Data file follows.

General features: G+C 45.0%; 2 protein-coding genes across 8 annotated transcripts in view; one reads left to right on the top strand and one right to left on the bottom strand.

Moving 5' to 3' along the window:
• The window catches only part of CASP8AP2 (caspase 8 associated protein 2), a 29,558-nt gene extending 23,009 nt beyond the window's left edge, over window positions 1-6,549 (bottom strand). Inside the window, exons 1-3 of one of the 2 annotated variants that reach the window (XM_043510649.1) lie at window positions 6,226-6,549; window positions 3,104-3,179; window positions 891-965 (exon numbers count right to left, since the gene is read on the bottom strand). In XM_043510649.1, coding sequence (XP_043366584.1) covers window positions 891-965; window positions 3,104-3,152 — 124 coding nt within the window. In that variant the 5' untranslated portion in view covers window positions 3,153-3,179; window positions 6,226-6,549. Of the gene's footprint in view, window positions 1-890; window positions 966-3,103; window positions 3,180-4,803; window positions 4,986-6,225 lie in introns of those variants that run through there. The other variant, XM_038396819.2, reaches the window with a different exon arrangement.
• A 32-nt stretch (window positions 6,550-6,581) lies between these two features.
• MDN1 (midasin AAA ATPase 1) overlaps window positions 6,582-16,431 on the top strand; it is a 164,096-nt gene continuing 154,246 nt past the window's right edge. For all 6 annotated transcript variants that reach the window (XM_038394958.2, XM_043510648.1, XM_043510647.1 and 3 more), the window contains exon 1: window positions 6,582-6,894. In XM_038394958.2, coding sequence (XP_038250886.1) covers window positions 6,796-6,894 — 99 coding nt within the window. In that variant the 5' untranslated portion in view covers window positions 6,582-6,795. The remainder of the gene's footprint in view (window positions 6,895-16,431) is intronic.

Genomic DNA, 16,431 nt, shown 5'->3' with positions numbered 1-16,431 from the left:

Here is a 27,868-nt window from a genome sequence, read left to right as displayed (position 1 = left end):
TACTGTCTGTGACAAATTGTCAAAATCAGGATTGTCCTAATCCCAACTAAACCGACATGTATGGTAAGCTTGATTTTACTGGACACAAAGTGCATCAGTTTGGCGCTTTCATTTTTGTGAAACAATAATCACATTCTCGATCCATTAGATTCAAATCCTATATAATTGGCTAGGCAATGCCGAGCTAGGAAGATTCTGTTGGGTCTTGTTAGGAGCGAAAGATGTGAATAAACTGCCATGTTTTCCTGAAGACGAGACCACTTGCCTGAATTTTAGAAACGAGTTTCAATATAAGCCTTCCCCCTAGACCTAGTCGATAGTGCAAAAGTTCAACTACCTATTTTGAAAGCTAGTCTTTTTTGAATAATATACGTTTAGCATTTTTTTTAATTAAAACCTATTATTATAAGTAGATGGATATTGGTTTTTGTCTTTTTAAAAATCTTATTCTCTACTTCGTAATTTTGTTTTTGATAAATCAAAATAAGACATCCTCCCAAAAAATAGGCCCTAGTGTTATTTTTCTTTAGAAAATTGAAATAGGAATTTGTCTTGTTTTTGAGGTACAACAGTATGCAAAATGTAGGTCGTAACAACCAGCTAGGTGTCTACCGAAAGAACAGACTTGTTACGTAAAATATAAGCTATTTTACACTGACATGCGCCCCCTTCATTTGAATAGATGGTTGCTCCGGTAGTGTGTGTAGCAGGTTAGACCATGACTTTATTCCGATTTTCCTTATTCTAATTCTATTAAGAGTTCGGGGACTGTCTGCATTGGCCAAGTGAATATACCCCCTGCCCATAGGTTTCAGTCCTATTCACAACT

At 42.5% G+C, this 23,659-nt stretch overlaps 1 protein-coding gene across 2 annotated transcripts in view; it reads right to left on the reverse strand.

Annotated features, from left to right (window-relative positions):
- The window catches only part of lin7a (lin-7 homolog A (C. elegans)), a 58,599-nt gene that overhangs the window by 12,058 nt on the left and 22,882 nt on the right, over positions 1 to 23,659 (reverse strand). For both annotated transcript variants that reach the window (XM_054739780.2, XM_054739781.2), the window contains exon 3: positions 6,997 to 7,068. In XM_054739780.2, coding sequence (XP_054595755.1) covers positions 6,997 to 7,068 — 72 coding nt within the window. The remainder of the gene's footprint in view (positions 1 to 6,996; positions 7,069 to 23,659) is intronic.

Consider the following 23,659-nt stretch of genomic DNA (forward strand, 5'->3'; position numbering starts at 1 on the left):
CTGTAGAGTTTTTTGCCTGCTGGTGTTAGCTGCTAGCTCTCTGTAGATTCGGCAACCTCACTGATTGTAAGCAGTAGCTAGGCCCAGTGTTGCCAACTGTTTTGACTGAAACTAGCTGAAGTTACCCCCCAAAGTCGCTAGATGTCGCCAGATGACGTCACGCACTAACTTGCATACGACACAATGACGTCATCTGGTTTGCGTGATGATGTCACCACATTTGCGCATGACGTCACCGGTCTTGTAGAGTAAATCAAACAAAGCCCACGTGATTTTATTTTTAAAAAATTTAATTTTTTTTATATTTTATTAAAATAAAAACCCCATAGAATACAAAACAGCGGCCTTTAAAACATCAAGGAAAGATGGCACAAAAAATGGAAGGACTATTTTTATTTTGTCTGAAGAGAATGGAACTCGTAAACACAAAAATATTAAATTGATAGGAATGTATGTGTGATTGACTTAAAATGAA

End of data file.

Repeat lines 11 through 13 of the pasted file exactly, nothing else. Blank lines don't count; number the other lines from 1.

- The window catches only part of lin7a (lin-7 homolog A (C. elegans)), a 58,599-nt gene that overhangs the window by 12,058 nt on the left and 22,882 nt on the right, over positions 1 to 23,659 (reverse strand). For both annotated transcript variants that reach the window (XM_054739780.2, XM_054739781.2), the window contains exon 3: positions 6,997 to 7,068. In XM_054739780.2, coding sequence (XP_054595755.1) covers positions 6,997 to 7,068 — 72 coding nt within the window. The remainder of the gene's footprint in view (positions 1 to 6,996; positions 7,069 to 23,659) is intronic.

Consider the following 23,659-nt stretch of genomic DNA (forward strand, 5'->3'; position numbering starts at 1 on the left):
CTGTAGAGTTTTTTGCCTGCTGGTGTTAGCTGCTAGCTCTCTGTAGATTCGGCAACCTCACTGATTGTAAGCAGTAGCTAGGCCCAGTGTTGCCAACTGTTTTGACTGAAACTAGCTGAAGTTACCCCCCAAAGTCGCTAGATGTCGCCAGATGACGTCACGCACTAACTTGCATACGACACAATGACGTCATCTGGTTTGCGTGATGATGTCACCACATTTGCGCATGACGTCACCGGTCTTGTAGAGTAAATCAAACAAAGCCCACGTGATTTTATTTTTAAAAAATTTAATTTTTTTTATATTTTATTAAAATAAAAACCCCATAGAATACAAAACAGCGGCCTTTAAAACATCAAGGAAAGATGGCACAAAAAATGGAAGGACTATTTTTATTTTGTCTGAAGAGAATGGAACTCGTAAACACAAAAATATTAAATTGATAGGAATGTATGTGTGATTGACTTAAAATGAA